French government extends grants to buy greener cars

The French government is extending current incentives for car buyers to go green until next July, Minister of Ecological Transition Barbara Pompili has confirmed.

A light blue Renault Zoe electric car shown front-on at a motor show display stand
Photo by Money Sharma / AFP

The deadline for benefiting from the current level of savings for trading in an older polluting car for a modern hybrid or electric vehicle has been pushed back to July 1st, 2022.

“It is necessary that we change our habits so we no longer depend on the immutable increases of oil,” Pompili said.

The decision comes as motorists across France struggle to keep pace with rising prices at the fuel pumps, with the cost of diesel hitting record highs earlier this month which has already seen a jump in the use of car-sharing services.

READ ALSO Who will get France’s €100 fuel hand-out and how?

The decision to postpone cuts to government aid means buyers can benefit from the means-tested ‘conversion premium’ of up to €5,000 and an ‘ecological bonus’ for buying a low-polluting vehicle set at 27 percent of the total price of the vehicle up to a maximum of €6,000.

Economy Minister Bruno Le Maire had earlier hinted that the ecological bonus, which had been due to drop by €1,000 on January 1st, 2022, would be maintained at its current level.

Pompili did not say whether plans to lower the maximum level of CO2 emissions for a vehicle to 127g/km for a buyer to benefit from the scheme would also be postponed.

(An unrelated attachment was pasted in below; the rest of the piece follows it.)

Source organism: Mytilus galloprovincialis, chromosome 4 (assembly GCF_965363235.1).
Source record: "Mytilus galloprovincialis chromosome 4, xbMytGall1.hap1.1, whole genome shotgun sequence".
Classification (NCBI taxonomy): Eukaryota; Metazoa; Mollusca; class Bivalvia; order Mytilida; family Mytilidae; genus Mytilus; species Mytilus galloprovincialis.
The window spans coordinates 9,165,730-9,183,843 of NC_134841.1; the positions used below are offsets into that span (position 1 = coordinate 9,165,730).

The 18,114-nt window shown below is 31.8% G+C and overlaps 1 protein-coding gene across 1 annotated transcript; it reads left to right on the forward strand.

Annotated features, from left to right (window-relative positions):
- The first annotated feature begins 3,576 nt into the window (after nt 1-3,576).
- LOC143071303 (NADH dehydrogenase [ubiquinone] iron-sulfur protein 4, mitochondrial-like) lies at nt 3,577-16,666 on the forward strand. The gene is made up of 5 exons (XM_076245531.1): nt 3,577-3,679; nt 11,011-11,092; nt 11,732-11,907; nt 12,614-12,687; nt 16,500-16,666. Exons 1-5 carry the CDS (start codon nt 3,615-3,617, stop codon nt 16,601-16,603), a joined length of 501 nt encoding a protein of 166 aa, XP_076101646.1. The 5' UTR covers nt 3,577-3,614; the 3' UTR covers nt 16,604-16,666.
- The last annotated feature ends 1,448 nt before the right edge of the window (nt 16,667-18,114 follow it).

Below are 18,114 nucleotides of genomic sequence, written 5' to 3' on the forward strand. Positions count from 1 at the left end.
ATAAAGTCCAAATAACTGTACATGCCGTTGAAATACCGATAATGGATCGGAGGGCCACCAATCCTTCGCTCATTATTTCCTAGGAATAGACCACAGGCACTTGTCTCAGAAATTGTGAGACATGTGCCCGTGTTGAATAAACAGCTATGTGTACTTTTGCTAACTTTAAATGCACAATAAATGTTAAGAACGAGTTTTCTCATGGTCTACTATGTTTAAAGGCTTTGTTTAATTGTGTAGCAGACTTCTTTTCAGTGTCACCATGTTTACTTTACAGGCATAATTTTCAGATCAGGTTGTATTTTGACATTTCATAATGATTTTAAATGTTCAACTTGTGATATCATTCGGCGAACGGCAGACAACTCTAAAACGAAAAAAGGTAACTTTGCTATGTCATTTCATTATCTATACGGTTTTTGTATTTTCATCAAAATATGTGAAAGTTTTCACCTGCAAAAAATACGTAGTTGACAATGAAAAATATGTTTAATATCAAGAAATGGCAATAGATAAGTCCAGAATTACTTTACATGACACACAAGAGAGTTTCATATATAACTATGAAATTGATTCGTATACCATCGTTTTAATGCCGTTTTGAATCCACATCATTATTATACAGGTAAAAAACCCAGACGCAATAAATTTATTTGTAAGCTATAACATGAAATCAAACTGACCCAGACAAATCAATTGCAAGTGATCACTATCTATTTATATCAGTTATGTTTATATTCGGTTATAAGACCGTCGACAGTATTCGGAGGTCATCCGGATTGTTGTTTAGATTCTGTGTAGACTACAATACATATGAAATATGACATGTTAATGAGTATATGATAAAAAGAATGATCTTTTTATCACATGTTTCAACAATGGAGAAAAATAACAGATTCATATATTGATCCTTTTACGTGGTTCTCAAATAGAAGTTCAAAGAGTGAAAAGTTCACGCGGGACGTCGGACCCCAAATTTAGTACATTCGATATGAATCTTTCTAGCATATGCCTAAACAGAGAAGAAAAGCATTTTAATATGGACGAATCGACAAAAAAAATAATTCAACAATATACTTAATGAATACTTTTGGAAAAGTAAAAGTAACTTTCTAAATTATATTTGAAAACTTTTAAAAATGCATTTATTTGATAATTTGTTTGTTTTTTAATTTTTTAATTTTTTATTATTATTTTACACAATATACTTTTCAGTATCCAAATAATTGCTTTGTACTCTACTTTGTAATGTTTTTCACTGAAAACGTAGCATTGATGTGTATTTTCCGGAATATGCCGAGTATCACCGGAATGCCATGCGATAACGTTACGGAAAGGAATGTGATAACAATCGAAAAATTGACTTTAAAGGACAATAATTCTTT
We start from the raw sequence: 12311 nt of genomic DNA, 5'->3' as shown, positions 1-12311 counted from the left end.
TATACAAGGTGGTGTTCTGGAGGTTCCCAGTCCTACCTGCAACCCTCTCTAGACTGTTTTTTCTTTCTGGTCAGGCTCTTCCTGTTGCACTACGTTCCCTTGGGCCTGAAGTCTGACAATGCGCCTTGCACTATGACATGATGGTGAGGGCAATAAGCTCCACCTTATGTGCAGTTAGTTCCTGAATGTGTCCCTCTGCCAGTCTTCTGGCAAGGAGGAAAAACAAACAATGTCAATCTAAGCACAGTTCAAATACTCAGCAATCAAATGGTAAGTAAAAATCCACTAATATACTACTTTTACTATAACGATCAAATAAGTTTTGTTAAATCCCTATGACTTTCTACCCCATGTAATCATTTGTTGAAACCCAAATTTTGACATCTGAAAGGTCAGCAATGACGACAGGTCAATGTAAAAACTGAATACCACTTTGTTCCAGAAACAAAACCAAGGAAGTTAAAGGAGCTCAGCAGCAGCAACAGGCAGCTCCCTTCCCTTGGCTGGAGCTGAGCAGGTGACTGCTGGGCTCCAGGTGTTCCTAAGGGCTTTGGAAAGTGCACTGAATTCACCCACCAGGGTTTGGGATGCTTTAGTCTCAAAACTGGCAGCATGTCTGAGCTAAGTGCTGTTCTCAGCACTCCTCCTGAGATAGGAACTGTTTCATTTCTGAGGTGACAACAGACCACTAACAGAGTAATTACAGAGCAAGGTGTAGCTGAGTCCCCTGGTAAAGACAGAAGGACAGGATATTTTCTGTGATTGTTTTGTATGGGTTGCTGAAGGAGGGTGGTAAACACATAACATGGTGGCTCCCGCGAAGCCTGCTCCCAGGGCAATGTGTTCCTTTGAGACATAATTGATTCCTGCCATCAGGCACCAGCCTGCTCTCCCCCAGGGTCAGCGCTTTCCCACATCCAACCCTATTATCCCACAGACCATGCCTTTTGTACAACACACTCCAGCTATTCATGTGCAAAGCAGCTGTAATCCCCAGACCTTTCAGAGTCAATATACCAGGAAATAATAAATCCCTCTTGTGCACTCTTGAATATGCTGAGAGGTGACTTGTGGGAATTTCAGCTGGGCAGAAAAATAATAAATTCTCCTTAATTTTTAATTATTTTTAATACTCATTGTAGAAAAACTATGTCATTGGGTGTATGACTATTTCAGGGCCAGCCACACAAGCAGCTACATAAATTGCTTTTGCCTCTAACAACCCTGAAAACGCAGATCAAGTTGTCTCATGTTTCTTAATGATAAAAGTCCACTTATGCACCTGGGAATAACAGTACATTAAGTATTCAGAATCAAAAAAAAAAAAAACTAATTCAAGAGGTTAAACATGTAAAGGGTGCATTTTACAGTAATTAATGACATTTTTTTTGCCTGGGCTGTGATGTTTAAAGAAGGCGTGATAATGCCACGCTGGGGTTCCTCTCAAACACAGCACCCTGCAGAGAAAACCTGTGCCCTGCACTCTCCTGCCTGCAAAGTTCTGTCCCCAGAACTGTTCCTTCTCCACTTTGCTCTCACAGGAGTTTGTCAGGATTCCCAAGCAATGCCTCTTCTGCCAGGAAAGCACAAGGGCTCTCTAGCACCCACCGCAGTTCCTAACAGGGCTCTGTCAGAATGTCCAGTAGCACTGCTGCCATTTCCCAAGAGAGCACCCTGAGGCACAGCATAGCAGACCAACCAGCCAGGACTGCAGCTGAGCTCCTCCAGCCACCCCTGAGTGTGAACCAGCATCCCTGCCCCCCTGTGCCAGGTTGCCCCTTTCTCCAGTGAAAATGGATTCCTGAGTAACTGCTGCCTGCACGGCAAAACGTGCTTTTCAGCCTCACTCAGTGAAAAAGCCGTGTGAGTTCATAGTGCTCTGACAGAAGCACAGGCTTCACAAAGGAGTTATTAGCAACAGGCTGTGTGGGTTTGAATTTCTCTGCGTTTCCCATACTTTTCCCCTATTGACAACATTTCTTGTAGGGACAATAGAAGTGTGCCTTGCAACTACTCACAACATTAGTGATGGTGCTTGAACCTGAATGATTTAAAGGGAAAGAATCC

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VIDEO: ‘Lost’ Orca whale heading up France’s Seine river

A young Orca whale that is apparently lost has been spotted heading up the Seine in northern France.

VIDEO: 'Lost' Orca whale heading up France's Seine river

The young whale was first spotted about a week ago near the port of Le Havre, around the Pont de Normandie, while the most recent sighting was further inland – about 20km from Rouen, in the Eure region.

France’s BFMTV managed to catch a video of the whale:

Experts think that the young male was separated from his group, and might be on the search for another. This typically happens when a matriarch in the pod dies.

“They are very social animals, so it is not easy for them to be alone,” explained Delphine Eloi of the GECC regional, cetacean protection group to RTL. Eloi went on to explain that the orca is likely in poor health, as its dorsal fin appears to be completely round. 

Killer whales, which despite their name belong to the dolphin family, are occasionally spotted in the English Channel but such sightings are considered rare, let alone in a river.

“Its life is in danger. We are really very, very worried. Its state of health is very poor,” said Gerard Mauger, vice president of the GECC regional, cetacean protection group. 

“The more it stays in fresh water, the more this will accelerate the degradation of its state of health,” he told AFP.

“It is far from the sea. It is really complicated to find solutions to encourage it to head to salt water.”

He said the animal is “very thin” but likely weighs over a tonne.

Experts have reminded the public that the whale is likely not dangerous to people – there has never been a reported Orca attack on a human in the wild – though it is still advisable to keep a safe distance from it.